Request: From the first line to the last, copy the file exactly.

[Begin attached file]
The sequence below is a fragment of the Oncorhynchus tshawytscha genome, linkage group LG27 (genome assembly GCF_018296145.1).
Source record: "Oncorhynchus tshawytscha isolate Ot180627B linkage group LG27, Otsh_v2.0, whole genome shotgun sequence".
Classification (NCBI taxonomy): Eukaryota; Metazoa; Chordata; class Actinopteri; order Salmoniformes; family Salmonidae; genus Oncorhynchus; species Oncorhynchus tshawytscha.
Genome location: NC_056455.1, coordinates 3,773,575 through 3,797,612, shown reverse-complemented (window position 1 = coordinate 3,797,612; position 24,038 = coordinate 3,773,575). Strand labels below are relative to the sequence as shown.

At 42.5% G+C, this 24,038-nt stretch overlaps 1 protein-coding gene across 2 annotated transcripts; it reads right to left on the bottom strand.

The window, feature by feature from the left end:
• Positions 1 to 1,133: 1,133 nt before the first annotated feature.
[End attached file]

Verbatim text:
The sequence below is a fragment of the Oncorhynchus tshawytscha genome, linkage group LG27 (genome assembly GCF_018296145.1).
Source record: "Oncorhynchus tshawytscha isolate Ot180627B linkage group LG27, Otsh_v2.0, whole genome shotgun sequence".
Classification (NCBI taxonomy): Eukaryota; Metazoa; Chordata; class Actinopteri; order Salmoniformes; family Salmonidae; genus Oncorhynchus; species Oncorhynchus tshawytscha.
Genome location: NC_056455.1, coordinates 3,773,575 through 3,797,612, shown reverse-complemented (window position 1 = coordinate 3,797,612; position 24,038 = coordinate 3,773,575). Strand labels below are relative to the sequence as shown.

At 42.5% G+C, this 24,038-nt stretch overlaps 1 protein-coding gene across 2 annotated transcripts; it reads right to left on the bottom strand.

The window, feature by feature from the left end:
• Positions 1 to 1,133: 1,133 nt before the first annotated feature.